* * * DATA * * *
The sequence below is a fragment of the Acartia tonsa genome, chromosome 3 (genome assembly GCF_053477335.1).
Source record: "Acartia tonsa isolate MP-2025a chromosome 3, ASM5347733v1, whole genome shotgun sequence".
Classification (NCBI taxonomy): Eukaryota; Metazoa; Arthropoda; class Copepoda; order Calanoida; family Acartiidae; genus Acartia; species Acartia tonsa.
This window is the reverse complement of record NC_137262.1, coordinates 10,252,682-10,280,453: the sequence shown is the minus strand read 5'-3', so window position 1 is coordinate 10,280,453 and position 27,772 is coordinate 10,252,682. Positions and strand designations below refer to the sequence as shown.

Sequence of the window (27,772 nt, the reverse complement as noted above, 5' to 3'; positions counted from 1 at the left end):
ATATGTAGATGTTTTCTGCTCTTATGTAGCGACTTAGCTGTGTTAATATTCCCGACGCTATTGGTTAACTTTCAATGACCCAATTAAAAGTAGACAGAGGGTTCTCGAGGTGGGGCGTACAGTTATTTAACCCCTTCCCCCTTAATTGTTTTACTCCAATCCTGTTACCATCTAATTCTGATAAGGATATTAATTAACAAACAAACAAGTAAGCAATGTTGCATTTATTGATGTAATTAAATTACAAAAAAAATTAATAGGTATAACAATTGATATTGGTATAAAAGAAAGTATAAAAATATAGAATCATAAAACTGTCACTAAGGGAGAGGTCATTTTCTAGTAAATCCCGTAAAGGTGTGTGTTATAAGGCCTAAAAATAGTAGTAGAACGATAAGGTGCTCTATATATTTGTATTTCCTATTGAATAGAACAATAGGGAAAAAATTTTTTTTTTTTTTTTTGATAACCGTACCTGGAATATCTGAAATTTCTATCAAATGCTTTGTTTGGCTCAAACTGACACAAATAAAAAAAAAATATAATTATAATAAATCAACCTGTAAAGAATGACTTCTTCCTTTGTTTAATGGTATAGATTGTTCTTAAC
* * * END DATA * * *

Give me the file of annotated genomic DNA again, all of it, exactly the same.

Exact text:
The sequence below is a fragment of the Acartia tonsa genome, chromosome 3 (genome assembly GCF_053477335.1).
Source record: "Acartia tonsa isolate MP-2025a chromosome 3, ASM5347733v1, whole genome shotgun sequence".
Classification (NCBI taxonomy): Eukaryota; Metazoa; Arthropoda; class Copepoda; order Calanoida; family Acartiidae; genus Acartia; species Acartia tonsa.
This window is the reverse complement of record NC_137262.1, coordinates 10,252,682-10,280,453: the sequence shown is the minus strand read 5'-3', so window position 1 is coordinate 10,280,453 and position 27,772 is coordinate 10,252,682. Positions and strand designations below refer to the sequence as shown.

Sequence of the window (27,772 nt, the reverse complement as noted above, 5' to 3'; positions counted from 1 at the left end):
ATATGTAGATGTTTTCTGCTCTTATGTAGCGACTTAGCTGTGTTAATATTCCCGACGCTATTGGTTAACTTTCAATGACCCAATTAAAAGTAGACAGAGGGTTCTCGAGGTGGGGCGTACAGTTATTTAACCCCTTCCCCCTTAATTGTTTTACTCCAATCCTGTTACCATCTAATTCTGATAAGGATATTAATTAACAAACAAACAAGTAAGCAATGTTGCATTTATTGATGTAATTAAATTACAAAAAAAATTAATAGGTATAACAATTGATATTGGTATAAAAGAAAGTATAAAAATATAGAATCATAAAACTGTCACTAAGGGAGAGGTCATTTTCTAGTAAATCCCGTAAAGGTGTGTGTTATAAGGCCTAAAAATAGTAGTAGAACGATAAGGTGCTCTATATATTTGTATTTCCTATTGAATAGAACAATAGGGAAAAAATTTTTTTTTTTTTTTTTGATAACCGTACCTGGAATATCTGAAATTTCTATCAAATGCTTTGTTTGGCTCAAACTGACACAAATAAAAAAAAAATATAATTATAATAAATCAACCTGTAAAGAATGACTTCTTCCTTTGTTTAATGGTATAGATTGTTCTTAAC